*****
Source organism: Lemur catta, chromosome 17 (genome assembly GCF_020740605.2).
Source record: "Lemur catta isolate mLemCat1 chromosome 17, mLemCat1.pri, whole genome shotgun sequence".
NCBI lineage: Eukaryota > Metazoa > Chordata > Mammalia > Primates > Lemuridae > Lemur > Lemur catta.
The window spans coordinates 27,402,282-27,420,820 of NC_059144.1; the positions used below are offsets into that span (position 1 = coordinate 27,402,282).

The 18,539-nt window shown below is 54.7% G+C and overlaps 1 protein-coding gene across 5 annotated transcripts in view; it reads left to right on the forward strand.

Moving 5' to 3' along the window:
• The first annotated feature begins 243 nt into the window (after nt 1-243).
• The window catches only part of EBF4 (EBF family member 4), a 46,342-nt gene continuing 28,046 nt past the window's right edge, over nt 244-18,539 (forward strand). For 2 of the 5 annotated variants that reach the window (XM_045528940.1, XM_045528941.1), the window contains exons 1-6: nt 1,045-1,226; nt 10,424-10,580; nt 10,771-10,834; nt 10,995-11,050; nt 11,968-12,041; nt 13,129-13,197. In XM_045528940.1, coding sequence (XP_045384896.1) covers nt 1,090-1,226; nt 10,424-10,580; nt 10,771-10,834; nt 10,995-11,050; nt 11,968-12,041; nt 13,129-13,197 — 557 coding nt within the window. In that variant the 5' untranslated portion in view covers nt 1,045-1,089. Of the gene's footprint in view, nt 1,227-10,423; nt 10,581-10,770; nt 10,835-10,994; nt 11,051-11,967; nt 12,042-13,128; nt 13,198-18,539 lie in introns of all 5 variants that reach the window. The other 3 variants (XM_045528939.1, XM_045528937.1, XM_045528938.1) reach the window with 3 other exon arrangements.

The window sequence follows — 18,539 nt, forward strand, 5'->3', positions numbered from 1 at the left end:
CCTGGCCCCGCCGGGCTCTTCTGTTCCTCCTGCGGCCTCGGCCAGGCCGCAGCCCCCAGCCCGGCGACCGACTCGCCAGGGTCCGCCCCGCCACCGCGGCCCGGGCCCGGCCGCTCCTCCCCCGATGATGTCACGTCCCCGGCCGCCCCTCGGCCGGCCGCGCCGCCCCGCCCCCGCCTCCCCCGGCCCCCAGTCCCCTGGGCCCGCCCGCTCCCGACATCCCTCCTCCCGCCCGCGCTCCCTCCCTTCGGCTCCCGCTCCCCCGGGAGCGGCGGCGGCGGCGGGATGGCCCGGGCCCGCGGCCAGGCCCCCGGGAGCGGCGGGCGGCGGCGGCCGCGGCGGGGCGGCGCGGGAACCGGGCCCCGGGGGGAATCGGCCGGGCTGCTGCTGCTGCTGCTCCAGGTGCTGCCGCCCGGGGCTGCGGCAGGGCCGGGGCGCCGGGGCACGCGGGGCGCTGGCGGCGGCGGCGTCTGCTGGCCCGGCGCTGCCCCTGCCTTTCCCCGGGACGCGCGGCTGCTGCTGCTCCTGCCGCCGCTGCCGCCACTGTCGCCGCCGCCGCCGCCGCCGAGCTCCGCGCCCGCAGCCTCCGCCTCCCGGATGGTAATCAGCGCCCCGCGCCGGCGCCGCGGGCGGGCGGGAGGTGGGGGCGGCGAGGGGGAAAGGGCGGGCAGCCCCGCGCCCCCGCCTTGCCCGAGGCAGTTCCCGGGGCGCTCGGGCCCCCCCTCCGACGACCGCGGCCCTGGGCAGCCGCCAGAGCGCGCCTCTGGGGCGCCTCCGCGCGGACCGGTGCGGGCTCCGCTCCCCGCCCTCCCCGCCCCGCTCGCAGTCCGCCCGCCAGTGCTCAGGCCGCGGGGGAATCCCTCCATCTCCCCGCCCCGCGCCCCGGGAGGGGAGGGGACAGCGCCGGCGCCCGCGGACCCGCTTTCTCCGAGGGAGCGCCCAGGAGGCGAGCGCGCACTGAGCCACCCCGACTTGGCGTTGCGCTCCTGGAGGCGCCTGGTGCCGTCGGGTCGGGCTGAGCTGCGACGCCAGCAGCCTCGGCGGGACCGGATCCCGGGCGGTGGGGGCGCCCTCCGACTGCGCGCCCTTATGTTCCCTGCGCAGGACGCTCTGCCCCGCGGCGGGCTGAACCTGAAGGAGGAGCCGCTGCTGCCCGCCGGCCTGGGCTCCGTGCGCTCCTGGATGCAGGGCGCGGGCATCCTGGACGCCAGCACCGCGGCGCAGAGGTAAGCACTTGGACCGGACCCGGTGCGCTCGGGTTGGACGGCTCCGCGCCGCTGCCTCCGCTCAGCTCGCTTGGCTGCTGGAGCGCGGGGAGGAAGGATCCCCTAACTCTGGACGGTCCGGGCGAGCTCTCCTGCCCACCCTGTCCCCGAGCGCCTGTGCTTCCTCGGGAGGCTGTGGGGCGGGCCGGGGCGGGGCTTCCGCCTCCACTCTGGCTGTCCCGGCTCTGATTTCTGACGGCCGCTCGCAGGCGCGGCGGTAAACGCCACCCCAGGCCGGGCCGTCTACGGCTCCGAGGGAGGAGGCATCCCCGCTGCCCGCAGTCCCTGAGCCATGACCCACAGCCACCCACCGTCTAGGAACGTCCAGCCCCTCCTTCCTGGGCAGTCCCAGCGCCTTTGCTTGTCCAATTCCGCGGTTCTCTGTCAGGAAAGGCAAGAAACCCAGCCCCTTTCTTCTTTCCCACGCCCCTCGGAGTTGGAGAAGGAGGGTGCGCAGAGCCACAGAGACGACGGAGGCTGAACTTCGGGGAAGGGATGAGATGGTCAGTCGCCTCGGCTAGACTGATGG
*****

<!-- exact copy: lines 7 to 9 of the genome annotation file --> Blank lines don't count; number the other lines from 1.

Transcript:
• The first annotated feature begins 243 nt into the window (after nt 1-243).
• The window catches only part of EBF4 (EBF family member 4), a 46,342-nt gene continuing 28,046 nt past the window's right edge, over nt 244-18,539 (forward strand). For 2 of the 5 annotated variants that reach the window (XM_045528940.1, XM_045528941.1), the window contains exons 1-6: nt 1,045-1,226; nt 10,424-10,580; nt 10,771-10,834; nt 10,995-11,050; nt 11,968-12,041; nt 13,129-13,197. In XM_045528940.1, coding sequence (XP_045384896.1) covers nt 1,090-1,226; nt 10,424-10,580; nt 10,771-10,834; nt 10,995-11,050; nt 11,968-12,041; nt 13,129-13,197 — 557 coding nt within the window. In that variant the 5' untranslated portion in view covers nt 1,045-1,089. Of the gene's footprint in view, nt 1,227-10,423; nt 10,581-10,770; nt 10,835-10,994; nt 11,051-11,967; nt 12,042-13,128; nt 13,198-18,539 lie in introns of all 5 variants that reach the window. The other 3 variants (XM_045528939.1, XM_045528937.1, XM_045528938.1) reach the window with 3 other exon arrangements.

The window sequence follows — 18,539 nt, forward strand, 5'->3', positions numbered from 1 at the left end: